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Vibration Problems With a Mower Deck

By James Young ; Updated September 21, 2017
Regular maintenance prevents serious trouble.

Mower decks might develop unusual vibrations because of improper adjustments to blades and other parts. Deck vibrations also warn of worn or broken parts that cause sudden mechanical failures. If you notice odd vibrations in the mower deck, disconnect the power takeoff and stop mowing. Simple checks can diagnose most problems, and repairs might take only a few minutes. Mowing until the deck collapses may send metal parts flying, endangering other people and nearby property.

Adjustments

After stopping the mower, look behind the machine to see how well the deck cuts. Loose deck drive belts or loose blade mounting bolts can cause blades to vibrate and stall instead of spinning and shearing grass. If part of the mower's swath stands taller, check the mounting bolts on the problem blade. Either the blade or the deck spindle bearing holding the blade might be loose. Worn belts can also cause slipping blades. Replace any cracked or frayed belts and check idler arms and springs. Broken idler springs cause loose, vibrating belts. Check deck belts every time you mow, recommends Grasshopper Mower, Inc.

Suspension

Pins that hold the mower deck to a tractor mower's chassis or a front-deck mower's hydraulic arms can wear out. Deck pins secured by cotter keys work better than deck pins with spring-loaded ball detentes. Normal wear and tear can expand the holes into which the deck pins fit, increasing vibration and allowing loose pins to fall out. On front-deck mowers, deck lift arms join the top of the deck farther forward, allowing cutting height adjustment or a high lift for jumping curbs. Welds or bolts connecting the lift arm to the deck can crack or work loose.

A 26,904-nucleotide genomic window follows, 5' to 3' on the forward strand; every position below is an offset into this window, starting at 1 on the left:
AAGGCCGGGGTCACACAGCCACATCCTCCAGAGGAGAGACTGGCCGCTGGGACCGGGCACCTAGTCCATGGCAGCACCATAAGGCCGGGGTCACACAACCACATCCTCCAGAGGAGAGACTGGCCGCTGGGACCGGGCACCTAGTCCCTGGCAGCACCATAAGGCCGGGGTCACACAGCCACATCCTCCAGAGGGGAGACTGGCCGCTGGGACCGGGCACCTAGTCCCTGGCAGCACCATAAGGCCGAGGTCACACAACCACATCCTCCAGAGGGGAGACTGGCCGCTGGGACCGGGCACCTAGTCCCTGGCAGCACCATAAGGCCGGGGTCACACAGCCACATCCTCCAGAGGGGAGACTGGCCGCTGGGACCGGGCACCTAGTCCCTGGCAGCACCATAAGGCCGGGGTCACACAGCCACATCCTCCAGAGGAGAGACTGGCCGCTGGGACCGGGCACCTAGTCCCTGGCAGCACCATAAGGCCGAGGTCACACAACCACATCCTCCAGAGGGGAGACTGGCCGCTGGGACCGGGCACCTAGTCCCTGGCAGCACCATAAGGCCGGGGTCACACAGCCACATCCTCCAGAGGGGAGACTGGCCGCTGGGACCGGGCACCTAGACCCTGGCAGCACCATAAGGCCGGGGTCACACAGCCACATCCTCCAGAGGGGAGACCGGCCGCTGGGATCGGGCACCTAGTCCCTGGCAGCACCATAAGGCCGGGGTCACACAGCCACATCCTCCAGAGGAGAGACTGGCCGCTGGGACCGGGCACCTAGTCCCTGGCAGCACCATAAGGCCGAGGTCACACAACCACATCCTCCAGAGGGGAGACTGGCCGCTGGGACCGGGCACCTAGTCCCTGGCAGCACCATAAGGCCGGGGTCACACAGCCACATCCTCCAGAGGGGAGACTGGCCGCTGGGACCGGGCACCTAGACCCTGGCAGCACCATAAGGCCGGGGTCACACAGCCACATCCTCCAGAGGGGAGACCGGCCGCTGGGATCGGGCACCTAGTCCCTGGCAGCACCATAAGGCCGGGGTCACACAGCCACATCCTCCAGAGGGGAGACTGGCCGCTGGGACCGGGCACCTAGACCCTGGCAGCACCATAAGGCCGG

Deck Bearings

The spindle bearings holding the blades in place beneath the deck eventually develop enough play to cause blade vibration. Any spindle bearing worn loose enough to vibrate needs immediate replacement or repair, since a failed bearing might drop the spindle and the blade out of the deck. With the mower off and parked and the deck supported safely, grasp each blade and rock it to test for play. In some mowers, worn bearings and seals can be replaced in the original spindle housing. A damaged crankshaft on single-blade mowers causes similar vibration problems and marks the end of the machine.

Maintenance

Following lubrication schedules carefully extends the life of blade bearings and deck wheel bearings. Most manufacturers recommended greasing the pivot points and bearings in the deck every 25 hours of operation. Cleaning the deck regularly to prevent drag from grass buildup puts less strain on deck parts. Sharp blades also take stress off the deck, but sharpening without balancing can add problems. Count the passes on the grinder when sharpening blades and make the same number of passes on each side. Always check the blades on a balancing cone, and adjust for perfect balance with a few passes on the end of the blade.

 

About the Author

 

James Young began writing in 1969 as a military journalist combat correspondent in Vietnam. Young's articles have been published in "Tai Chi Magazine," "Seattle Post-Intelligencer," Sonar 4 ezine, "Stars & Stripes" and "Fine Woodworking." He has worked as a foundryman, woodturner, electronics technician, herb farmer and woodcarver. Young graduated from North Seattle Community College with an associate degree in applied science and electronic technology.